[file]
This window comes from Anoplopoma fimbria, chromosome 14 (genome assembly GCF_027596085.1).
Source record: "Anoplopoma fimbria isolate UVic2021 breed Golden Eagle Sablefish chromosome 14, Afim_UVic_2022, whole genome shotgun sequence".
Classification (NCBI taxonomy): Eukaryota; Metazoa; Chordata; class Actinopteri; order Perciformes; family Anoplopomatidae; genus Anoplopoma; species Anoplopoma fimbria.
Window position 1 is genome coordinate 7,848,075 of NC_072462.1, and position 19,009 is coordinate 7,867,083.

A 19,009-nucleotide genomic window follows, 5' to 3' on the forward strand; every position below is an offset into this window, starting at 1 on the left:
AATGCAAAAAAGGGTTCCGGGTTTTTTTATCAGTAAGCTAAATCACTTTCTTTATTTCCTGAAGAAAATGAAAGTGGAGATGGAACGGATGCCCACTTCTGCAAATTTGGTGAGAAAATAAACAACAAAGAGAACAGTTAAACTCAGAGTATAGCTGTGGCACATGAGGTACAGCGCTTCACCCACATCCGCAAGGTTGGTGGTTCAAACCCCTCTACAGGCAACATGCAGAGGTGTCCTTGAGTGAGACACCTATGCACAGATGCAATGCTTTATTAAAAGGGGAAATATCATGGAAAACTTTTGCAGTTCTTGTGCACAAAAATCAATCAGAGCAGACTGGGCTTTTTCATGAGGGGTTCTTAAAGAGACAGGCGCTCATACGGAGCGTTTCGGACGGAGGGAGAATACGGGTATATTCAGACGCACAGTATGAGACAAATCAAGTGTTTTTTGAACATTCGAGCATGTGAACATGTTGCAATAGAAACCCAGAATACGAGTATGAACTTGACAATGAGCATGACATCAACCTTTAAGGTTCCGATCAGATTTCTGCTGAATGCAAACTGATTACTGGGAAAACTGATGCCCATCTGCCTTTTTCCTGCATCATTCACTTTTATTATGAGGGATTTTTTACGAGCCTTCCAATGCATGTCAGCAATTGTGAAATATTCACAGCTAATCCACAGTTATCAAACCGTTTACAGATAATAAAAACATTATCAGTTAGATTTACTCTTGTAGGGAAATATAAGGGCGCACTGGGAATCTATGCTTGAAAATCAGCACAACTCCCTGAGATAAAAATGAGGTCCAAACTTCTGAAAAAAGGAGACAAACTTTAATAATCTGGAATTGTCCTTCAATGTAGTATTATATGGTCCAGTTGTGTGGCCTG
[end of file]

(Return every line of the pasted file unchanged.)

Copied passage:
This window comes from Anoplopoma fimbria, chromosome 14 (genome assembly GCF_027596085.1).
Source record: "Anoplopoma fimbria isolate UVic2021 breed Golden Eagle Sablefish chromosome 14, Afim_UVic_2022, whole genome shotgun sequence".
Classification (NCBI taxonomy): Eukaryota; Metazoa; Chordata; class Actinopteri; order Perciformes; family Anoplopomatidae; genus Anoplopoma; species Anoplopoma fimbria.
Window position 1 is genome coordinate 7,848,075 of NC_072462.1, and position 19,009 is coordinate 7,867,083.

A 19,009-nucleotide genomic window follows, 5' to 3' on the forward strand; every position below is an offset into this window, starting at 1 on the left:
AATGCAAAAAAGGGTTCCGGGTTTTTTTATCAGTAAGCTAAATCACTTTCTTTATTTCCTGAAGAAAATGAAAGTGGAGATGGAACGGATGCCCACTTCTGCAAATTTGGTGAGAAAATAAACAACAAAGAGAACAGTTAAACTCAGAGTATAGCTGTGGCACATGAGGTACAGCGCTTCACCCACATCCGCAAGGTTGGTGGTTCAAACCCCTCTACAGGCAACATGCAGAGGTGTCCTTGAGTGAGACACCTATGCACAGATGCAATGCTTTATTAAAAGGGGAAATATCATGGAAAACTTTTGCAGTTCTTGTGCACAAAAATCAATCAGAGCAGACTGGGCTTTTTCATGAGGGGTTCTTAAAGAGACAGGCGCTCATACGGAGCGTTTCGGACGGAGGGAGAATACGGGTATATTCAGACGCACAGTATGAGACAAATCAAGTGTTTTTTGAACATTCGAGCATGTGAACATGTTGCAATAGAAACCCAGAATACGAGTATGAACTTGACAATGAGCATGACATCAACCTTTAAGGTTCCGATCAGATTTCTGCTGAATGCAAACTGATTACTGGGAAAACTGATGCCCATCTGCCTTTTTCCTGCATCATTCACTTTTATTATGAGGGATTTTTTACGAGCCTTCCAATGCATGTCAGCAATTGTGAAATATTCACAGCTAATCCACAGTTATCAAACCGTTTACAGATAATAAAAACATTATCAGTTAGATTTACTCTTGTAGGGAAATATAAGGGCGCACTGGGAATCTATGCTTGAAAATCAGCACAACTCCCTGAGATAAAAATGAGGTCCAAACTTCTGAAAAAAGGAGACAAACTTTAATAATCTGGAATTGTCCTTCAATGTAGTATTATATGGTCCAGTTGTGTGGCCTG